Objective: To understand the regulation of rheumatoid factor (RF) production in rheumatoid arthritis (RA), we studied IgM-RF production by B cells isolated from the synovial fluid (SF).
Methods: Highly purified SF and peripheral blood (PB) B cells were isolated by negative selection in a fluorescence-activated cell sorter (FACS) and then cultured with either L cells, CD40 ligand (CD40L)-transfected L cells, or type B synoviocytes in the presence or absence of interleukin-2 (IL-2), IL-4, or IL-10. Total IgM and IgM-RF were detected after 14 days by enzyme-linked immunosorbent assay. Enzyme-linked immunospot assays were performed to detect cells that spontaneously produced immunoglobulin. SF B cells were also phenotypically characterized by FACS analysis.
Results: Terminally differentiated CD20-,CD38+ synovial plasma cells (PC) present in the SF of RA patients secreted IgM-RF in the absence of a stimulus. IgM-RF production markedly increased when SF B cells were cultured in the presence of type B RA synoviocytes together with IL-10, but independently of CD40-CD40L interaction. Although CD20-,CD38+ PC could also be demonstrated in SF B cells from patients with other forms of arthritis, IgM-RF production was restricted to the SF B cell cultures of patients with seropositive RA. The frequency of IgM-RF-producing cells among IgM-producing PC in patients with seropositive RA was estimated to be as much as 50%.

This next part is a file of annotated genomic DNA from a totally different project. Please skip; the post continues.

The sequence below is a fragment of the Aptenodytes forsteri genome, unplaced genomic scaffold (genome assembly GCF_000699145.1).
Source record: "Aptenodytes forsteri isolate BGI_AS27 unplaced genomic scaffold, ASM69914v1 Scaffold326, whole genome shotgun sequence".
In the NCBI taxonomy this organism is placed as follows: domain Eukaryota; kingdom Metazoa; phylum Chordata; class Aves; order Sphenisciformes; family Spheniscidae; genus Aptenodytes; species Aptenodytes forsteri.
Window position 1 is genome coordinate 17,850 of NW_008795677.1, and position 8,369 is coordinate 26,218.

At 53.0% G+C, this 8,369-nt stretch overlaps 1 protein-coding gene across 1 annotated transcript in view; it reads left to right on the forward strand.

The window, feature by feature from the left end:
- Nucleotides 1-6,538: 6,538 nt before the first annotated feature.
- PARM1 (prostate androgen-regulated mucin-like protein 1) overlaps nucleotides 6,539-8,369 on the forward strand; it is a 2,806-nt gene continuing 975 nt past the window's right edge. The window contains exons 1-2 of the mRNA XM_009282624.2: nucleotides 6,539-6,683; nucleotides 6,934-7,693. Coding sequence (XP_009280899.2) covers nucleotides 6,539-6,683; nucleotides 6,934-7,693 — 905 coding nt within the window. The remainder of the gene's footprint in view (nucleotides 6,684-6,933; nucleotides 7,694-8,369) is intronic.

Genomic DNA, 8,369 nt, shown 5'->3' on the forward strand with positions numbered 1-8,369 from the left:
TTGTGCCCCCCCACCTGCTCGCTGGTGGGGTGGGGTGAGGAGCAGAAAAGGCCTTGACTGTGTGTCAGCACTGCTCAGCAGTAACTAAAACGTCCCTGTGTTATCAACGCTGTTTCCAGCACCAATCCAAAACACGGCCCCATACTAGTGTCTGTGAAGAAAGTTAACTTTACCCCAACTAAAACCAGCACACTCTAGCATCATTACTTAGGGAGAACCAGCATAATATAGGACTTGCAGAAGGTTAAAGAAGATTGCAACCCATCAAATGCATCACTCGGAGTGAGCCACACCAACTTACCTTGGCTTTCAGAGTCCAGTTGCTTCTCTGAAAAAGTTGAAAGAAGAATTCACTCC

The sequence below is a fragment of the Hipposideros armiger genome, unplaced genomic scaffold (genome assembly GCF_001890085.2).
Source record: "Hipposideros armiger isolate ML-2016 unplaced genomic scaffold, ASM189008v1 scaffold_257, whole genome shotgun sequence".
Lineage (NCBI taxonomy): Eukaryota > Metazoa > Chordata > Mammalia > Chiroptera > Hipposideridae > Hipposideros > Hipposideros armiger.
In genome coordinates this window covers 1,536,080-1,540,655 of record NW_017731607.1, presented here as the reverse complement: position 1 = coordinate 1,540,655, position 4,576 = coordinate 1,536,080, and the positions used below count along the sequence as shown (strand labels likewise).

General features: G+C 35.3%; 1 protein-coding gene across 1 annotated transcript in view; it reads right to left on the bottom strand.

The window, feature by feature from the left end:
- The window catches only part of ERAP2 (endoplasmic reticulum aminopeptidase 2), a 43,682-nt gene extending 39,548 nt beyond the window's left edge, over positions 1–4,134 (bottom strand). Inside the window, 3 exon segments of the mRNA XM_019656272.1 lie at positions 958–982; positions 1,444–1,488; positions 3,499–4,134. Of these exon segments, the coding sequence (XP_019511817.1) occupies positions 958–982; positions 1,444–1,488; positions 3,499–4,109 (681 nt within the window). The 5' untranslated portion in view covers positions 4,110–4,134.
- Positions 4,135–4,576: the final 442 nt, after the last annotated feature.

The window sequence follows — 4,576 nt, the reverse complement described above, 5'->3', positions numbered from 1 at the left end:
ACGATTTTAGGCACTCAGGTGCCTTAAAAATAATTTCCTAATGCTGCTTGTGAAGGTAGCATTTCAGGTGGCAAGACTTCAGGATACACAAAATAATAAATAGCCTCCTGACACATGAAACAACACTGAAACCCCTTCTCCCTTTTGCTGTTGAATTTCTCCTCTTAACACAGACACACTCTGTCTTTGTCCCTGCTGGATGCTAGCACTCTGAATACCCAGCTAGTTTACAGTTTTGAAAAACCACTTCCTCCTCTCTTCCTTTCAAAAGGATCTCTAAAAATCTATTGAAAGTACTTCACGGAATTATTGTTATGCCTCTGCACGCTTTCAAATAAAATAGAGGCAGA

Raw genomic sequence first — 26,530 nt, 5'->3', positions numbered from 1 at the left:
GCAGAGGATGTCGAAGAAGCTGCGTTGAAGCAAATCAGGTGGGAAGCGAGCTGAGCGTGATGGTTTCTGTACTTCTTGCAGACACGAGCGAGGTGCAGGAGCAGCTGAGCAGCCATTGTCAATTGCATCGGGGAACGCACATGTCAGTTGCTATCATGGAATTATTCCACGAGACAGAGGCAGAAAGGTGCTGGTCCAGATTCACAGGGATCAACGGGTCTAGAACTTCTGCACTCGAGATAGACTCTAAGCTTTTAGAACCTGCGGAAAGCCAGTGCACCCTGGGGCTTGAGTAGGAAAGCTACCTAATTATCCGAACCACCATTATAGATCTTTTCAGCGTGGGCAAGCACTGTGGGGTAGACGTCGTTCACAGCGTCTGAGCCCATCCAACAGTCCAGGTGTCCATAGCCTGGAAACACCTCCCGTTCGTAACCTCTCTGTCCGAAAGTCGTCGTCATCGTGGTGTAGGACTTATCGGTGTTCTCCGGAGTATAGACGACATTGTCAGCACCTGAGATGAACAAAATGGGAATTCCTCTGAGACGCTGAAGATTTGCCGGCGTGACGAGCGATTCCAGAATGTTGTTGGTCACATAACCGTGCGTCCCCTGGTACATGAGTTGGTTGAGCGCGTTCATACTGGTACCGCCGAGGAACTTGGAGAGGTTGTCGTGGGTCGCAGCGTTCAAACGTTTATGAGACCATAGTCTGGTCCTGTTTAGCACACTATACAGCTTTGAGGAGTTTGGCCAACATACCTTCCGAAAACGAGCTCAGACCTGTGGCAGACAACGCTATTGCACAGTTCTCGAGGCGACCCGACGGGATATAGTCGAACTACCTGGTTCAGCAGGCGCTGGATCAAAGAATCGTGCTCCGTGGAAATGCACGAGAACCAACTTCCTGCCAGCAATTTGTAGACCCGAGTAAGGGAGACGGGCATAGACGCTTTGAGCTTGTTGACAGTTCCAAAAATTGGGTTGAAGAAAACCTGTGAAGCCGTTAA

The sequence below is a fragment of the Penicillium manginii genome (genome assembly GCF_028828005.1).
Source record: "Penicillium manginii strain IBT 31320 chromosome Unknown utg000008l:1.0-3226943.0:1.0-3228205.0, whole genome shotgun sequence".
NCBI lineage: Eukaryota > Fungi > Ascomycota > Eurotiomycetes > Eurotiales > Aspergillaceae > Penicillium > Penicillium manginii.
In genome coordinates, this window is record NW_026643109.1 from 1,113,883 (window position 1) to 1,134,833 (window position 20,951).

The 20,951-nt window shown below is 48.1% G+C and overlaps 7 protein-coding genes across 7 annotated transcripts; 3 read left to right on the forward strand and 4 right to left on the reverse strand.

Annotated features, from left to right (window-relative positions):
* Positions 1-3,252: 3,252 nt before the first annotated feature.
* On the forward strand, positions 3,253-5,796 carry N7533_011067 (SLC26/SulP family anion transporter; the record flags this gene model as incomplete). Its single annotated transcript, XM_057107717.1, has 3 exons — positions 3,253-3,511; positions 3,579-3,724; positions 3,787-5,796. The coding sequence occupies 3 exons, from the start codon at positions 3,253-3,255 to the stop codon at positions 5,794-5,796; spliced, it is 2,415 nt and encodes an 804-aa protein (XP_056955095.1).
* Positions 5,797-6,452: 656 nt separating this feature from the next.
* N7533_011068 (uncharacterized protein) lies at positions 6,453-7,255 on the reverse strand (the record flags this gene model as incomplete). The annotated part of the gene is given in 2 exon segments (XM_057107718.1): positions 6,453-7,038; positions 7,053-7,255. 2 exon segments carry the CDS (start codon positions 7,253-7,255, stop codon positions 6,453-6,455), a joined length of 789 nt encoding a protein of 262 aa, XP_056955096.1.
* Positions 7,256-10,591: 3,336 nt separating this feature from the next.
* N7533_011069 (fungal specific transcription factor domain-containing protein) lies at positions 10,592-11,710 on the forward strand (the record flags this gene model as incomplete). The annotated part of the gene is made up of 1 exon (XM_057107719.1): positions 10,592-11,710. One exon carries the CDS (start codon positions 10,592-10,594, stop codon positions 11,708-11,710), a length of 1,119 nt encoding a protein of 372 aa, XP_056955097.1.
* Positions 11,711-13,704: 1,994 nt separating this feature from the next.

Conclusion: These data demonstrate that terminally differentiated CD20-,CD38+ IgM-RF-producing B cells are specifically present in the inflamed joints of patients with seropositive RA. There is evidence that the local environment in the rheumatoid joint favors RF production. The relatively high frequency of IgM-RF PC in the SF B cell population provides evidence of a dominant RA-specific antigen-driven response in the development of the synovial PC repertoire.